Meet Florida Basketball Heir Todd Golden
Todd Golden has always held Florida’s basketball program in high regard. When UF athletic director Scott Stricklin called the 36-year-old coach, he knew he had to pick up the phone.
Following the departure of Mike White on March 13, Stricklin wasted no time bringing in the hottest name in the coaching market. Golden was hired on March 18 and officially introduced on Wednesday.
“We’ve spoken to an overwhelming number of people in and around the sport of basketball,” Stricklin said. “Whether it was someone from the NBA or someone from college basketball, Todd’s name kept coming up.”
Golden’s rise to prominence in basketball circles did not happen overnight and his connection to analytics began early in his life.
As a young child, Golden would sit at his kitchen table having breakfast with his father, Scott.
While Golden packed up for a day at school, his father read the paper. After scouring the sports section, he passed the newspaper to his son.
“I was browsing and looking at the box scores and falling in love looking at the numbers,” Golden said.
The obsession with stats followed Golden through high school and then his time as a point guard at Saint Mary’s College.
While playing for the Gaels from 2004 to 2008, his coaches Randy Bennett and Kyle Smith calculated around 40 different stats during games and practices, using them as learning opportunities for their players.
“I saw what it did for me and the opportunities it gave me,” Golden said. “It would be silly if I didn’t take advantage of it as a coach.”
The coaching style worked, as Saint Mary’s clinched two NCAA Tournament berths during Golden’s time in Moraga, Calif.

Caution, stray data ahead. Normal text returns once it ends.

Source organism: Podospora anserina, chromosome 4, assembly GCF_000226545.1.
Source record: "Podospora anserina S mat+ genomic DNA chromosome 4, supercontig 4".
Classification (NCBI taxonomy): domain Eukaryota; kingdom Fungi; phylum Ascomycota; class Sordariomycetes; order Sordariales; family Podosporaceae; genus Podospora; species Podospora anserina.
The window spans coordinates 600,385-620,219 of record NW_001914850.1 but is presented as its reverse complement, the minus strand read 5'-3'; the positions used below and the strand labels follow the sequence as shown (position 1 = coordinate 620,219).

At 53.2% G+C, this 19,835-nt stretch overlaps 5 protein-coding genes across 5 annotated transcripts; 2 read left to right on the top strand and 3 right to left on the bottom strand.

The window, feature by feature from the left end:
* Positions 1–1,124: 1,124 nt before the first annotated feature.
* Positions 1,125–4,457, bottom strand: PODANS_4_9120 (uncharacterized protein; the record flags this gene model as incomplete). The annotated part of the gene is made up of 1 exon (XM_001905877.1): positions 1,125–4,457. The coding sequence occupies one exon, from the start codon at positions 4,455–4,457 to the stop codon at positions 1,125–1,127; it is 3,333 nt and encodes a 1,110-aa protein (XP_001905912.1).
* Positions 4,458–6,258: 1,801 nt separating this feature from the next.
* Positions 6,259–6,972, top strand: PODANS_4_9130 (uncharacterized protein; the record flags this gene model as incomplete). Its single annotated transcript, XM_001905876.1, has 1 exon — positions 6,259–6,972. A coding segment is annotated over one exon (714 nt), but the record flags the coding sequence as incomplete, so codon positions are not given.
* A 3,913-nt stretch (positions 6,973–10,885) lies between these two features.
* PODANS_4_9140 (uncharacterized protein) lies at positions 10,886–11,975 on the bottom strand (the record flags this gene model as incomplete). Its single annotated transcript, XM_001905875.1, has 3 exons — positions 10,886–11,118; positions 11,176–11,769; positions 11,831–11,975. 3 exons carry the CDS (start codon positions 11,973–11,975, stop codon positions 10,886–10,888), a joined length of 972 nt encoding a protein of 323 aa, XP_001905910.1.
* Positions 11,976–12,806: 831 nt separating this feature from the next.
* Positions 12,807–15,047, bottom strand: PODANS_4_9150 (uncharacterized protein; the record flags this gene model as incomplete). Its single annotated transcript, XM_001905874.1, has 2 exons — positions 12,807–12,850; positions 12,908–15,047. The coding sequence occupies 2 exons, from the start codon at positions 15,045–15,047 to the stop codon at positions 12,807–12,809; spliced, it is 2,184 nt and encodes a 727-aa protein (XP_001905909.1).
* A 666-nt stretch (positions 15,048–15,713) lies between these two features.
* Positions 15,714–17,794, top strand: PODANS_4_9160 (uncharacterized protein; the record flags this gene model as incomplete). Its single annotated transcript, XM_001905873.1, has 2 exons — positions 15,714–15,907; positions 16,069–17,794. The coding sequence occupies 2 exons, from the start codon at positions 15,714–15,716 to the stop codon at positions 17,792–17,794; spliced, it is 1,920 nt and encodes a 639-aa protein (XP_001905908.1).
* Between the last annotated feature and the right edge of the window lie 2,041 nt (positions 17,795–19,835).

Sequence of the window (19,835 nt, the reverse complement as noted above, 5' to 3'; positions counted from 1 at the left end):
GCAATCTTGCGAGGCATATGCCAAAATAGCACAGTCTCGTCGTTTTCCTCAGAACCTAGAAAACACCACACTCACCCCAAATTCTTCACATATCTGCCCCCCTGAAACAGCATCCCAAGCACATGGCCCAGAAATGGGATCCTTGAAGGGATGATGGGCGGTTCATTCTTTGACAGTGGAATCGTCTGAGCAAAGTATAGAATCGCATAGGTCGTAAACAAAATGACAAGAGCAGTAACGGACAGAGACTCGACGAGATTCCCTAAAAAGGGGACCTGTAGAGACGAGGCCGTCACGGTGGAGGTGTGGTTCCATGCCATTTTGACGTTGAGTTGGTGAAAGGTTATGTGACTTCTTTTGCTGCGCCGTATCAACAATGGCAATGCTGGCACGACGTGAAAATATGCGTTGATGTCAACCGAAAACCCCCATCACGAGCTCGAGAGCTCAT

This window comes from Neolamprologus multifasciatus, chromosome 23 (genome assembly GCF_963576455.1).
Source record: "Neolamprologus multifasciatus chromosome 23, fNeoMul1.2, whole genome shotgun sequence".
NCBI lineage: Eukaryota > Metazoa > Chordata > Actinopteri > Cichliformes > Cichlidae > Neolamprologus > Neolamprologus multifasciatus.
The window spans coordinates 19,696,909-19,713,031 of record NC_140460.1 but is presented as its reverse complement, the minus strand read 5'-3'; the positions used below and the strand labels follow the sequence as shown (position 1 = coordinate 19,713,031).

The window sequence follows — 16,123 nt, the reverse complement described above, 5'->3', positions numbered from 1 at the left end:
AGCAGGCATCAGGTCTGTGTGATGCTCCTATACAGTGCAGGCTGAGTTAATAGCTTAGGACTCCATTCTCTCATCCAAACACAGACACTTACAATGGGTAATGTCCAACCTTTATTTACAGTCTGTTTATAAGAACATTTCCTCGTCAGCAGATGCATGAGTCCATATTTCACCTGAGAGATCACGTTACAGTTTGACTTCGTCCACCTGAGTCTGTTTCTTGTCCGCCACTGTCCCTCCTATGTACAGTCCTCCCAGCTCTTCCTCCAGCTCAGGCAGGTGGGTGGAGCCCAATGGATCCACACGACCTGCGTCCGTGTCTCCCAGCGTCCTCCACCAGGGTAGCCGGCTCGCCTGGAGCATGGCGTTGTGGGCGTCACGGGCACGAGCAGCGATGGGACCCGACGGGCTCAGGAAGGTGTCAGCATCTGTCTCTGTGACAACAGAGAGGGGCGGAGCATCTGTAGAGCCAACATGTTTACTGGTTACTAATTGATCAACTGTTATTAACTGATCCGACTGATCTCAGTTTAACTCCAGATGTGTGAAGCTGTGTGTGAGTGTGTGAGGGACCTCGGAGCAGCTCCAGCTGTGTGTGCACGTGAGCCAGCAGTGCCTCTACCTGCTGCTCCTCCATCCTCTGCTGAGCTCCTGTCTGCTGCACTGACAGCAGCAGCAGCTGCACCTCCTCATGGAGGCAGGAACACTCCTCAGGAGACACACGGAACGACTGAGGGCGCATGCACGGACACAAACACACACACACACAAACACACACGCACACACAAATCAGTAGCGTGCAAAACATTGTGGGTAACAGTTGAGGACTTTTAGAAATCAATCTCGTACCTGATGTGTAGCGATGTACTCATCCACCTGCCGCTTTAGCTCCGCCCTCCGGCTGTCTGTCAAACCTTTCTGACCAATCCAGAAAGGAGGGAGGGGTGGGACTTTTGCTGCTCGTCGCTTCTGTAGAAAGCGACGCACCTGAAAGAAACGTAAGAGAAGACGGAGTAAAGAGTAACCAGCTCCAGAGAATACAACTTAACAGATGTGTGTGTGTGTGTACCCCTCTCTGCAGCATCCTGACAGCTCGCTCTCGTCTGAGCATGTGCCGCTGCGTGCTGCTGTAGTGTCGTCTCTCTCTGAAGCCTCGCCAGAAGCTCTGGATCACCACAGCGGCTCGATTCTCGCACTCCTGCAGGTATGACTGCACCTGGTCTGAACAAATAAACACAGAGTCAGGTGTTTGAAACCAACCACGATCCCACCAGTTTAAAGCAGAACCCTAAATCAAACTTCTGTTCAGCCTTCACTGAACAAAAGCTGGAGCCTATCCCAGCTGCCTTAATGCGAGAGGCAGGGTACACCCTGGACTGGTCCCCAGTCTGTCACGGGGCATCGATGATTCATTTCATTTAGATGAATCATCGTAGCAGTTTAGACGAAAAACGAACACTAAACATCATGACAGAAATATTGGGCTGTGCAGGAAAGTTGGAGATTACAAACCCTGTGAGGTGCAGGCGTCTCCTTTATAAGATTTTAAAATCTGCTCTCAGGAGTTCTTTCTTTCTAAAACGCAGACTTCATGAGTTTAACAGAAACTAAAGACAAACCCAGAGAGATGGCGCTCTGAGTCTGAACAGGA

Beyond his university studies, Golden has traveled abroad to play professionally in Israel. He spent two seasons with Maccabi Haifa of the Israeli Basketball Premier League from 2008 to 2010. Golden then returned to the United States and began working in corporate marketing and sales.
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His first job was at IMG College and his second at Comcast SportsNet Bay Area. The years Golden spent putting his business administration degree to good use revealed a desire to reconnect with the sport he loves.
“I didn’t want to come to work in a suit and tie every day,” Golden said. “It gave me the shock I needed to get back to basketball and coaching.”
Two-year stints at Columbia and Auburn got Golden into the mix. He followed the same trajectory with both programs, entering the gate as director of basketball operations and then transitioning into an assistant coaching role.
In Colombia, Golden worked under one of his former Saint Mary’s coaches, Smith, who landed the main gig with the Lions in 2010. The connection would prove fruitful again for Golden in 2016, but he has to first plunged into the SEC.
Golden joined Bruce Pearl’s team at Auburn in 2014. During his time with the Tigers, he began to rely more on his analytical mind. Golden led Auburn’s measurement data breakdowns and spent time getting used to the conference landscape.